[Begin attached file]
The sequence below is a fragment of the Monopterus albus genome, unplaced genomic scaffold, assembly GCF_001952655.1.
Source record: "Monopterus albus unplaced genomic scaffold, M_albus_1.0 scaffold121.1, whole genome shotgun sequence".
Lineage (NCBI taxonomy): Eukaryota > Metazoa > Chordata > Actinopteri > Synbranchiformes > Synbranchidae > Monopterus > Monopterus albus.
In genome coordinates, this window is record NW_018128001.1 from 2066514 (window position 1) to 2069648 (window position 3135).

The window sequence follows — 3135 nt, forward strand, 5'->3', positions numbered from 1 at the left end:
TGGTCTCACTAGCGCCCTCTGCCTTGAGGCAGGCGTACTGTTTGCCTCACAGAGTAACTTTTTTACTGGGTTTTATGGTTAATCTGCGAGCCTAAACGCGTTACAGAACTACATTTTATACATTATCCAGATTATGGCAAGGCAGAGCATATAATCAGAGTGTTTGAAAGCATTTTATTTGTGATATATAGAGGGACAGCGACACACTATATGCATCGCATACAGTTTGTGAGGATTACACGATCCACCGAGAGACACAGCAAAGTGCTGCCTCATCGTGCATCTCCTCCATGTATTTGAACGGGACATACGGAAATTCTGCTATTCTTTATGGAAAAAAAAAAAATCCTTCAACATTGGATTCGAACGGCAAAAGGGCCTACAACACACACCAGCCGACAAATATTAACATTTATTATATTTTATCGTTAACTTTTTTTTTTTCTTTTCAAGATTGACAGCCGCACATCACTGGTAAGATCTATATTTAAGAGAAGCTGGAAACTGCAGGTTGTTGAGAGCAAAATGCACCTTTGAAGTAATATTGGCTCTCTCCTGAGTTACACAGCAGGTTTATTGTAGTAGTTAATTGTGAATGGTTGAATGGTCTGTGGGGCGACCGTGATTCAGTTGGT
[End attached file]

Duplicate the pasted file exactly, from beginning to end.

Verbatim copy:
The sequence below is a fragment of the Monopterus albus genome, unplaced genomic scaffold, assembly GCF_001952655.1.
Source record: "Monopterus albus unplaced genomic scaffold, M_albus_1.0 scaffold121.1, whole genome shotgun sequence".
Lineage (NCBI taxonomy): Eukaryota > Metazoa > Chordata > Actinopteri > Synbranchiformes > Synbranchidae > Monopterus > Monopterus albus.
In genome coordinates, this window is record NW_018128001.1 from 2066514 (window position 1) to 2069648 (window position 3135).

The window sequence follows — 3135 nt, forward strand, 5'->3', positions numbered from 1 at the left end:
TGGTCTCACTAGCGCCCTCTGCCTTGAGGCAGGCGTACTGTTTGCCTCACAGAGTAACTTTTTTACTGGGTTTTATGGTTAATCTGCGAGCCTAAACGCGTTACAGAACTACATTTTATACATTATCCAGATTATGGCAAGGCAGAGCATATAATCAGAGTGTTTGAAAGCATTTTATTTGTGATATATAGAGGGACAGCGACACACTATATGCATCGCATACAGTTTGTGAGGATTACACGATCCACCGAGAGACACAGCAAAGTGCTGCCTCATCGTGCATCTCCTCCATGTATTTGAACGGGACATACGGAAATTCTGCTATTCTTTATGGAAAAAAAAAAAATCCTTCAACATTGGATTCGAACGGCAAAAGGGCCTACAACACACACCAGCCGACAAATATTAACATTTATTATATTTTATCGTTAACTTTTTTTTTTTCTTTTCAAGATTGACAGCCGCACATCACTGGTAAGATCTATATTTAAGAGAAGCTGGAAACTGCAGGTTGTTGAGAGCAAAATGCACCTTTGAAGTAATATTGGCTCTCTCCTGAGTTACACAGCAGGTTTATTGTAGTAGTTAATTGTGAATGGTTGAATGGTCTGTGGGGCGACCGTGATTCAGTTGGT